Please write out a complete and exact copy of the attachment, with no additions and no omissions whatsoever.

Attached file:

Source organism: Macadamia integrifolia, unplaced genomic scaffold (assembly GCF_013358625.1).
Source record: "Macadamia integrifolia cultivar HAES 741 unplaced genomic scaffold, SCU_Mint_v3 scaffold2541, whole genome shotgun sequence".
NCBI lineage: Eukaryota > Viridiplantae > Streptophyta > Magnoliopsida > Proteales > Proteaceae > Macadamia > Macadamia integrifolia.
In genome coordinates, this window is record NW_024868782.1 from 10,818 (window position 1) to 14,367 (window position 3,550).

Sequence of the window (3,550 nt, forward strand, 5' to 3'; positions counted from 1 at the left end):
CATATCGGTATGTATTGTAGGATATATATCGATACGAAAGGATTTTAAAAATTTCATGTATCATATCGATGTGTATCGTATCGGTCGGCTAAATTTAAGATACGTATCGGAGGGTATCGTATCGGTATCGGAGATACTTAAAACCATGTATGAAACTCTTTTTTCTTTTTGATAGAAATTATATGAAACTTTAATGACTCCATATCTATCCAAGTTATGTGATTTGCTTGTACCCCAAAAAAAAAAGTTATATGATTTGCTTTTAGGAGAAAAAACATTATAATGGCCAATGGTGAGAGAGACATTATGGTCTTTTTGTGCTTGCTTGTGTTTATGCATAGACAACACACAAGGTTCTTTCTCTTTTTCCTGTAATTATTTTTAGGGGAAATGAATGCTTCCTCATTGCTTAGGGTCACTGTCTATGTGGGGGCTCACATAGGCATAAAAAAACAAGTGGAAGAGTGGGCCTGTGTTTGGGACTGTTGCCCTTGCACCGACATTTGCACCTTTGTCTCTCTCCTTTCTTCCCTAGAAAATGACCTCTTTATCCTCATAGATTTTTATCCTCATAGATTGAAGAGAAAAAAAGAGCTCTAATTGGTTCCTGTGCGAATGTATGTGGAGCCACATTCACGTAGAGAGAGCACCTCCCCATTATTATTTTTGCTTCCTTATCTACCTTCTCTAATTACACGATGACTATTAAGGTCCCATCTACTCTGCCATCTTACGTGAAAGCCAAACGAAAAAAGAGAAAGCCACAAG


Source organism: Macadamia integrifolia, unplaced genomic scaffold (assembly GCF_013358625.1).
Source record: "Macadamia integrifolia cultivar HAES 741 unplaced genomic scaffold, SCU_Mint_v3 scaffold2541, whole genome shotgun sequence".
NCBI lineage: Eukaryota > Viridiplantae > Streptophyta > Magnoliopsida > Proteales > Proteaceae > Macadamia > Macadamia integrifolia.
In genome coordinates, this window is record NW_024868782.1 from 10,818 (window position 1) to 14,367 (window position 3,550).

Sequence of the window (3,550 nt, forward strand, 5' to 3'; positions counted from 1 at the left end):
CATATCGGTATGTATTGTAGGATATATATCGATACGAAAGGATTTTAAAAATTTCATGTATCATATCGATGTGTATCGTATCGGTCGGCTAAATTTAAGATACGTATCGGAGGGTATCGTATCGGTATCGGAGATACTTAAAACCATGTATGAAACTCTTTTTTCTTTTTGATAGAAATTATATGAAACTTTAATGACTCCATATCTATCCAAGTTATGTGATTTGCTTGTACCCCAAAAAAAAAAGTTATATGATTTGCTTTTAGGAGAAAAAACATTATAATGGCCAATGGTGAGAGAGACATTATGGTCTTTTTGTGCTTGCTTGTGTTTATGCATAGACAACACACAAGGTTCTTTCTCTTTTTCCTGTAATTATTTTTAGGGGAAATGAATGCTTCCTCATTGCTTAGGGTCACTGTCTATGTGGGGGCTCACATAGGCATAAAAAAACAAGTGGAAGAGTGGGCCTGTGTTTGGGACTGTTGCCCTTGCACCGACATTTGCACCTTTGTCTCTCTCCTTTCTTCCCTAGAAAATGACCTCTTTATCCTCATAGATTTTTATCCTCATAGATTGAAGAGAAAAAAAGAGCTCTAATTGGTTCCTGTGCGAATGTATGTGGAGCCACATTCACGTAGAGAGAGCACCTCCCCATTATTATTTTTGCTTCCTTATCTACCTTCTCTAATTACACGATGACTATTAAGGTCCCATCTACTCTGCCATCTTACGTGAAAGCCAAACGAAAAAAGAGAAAGCCACAAG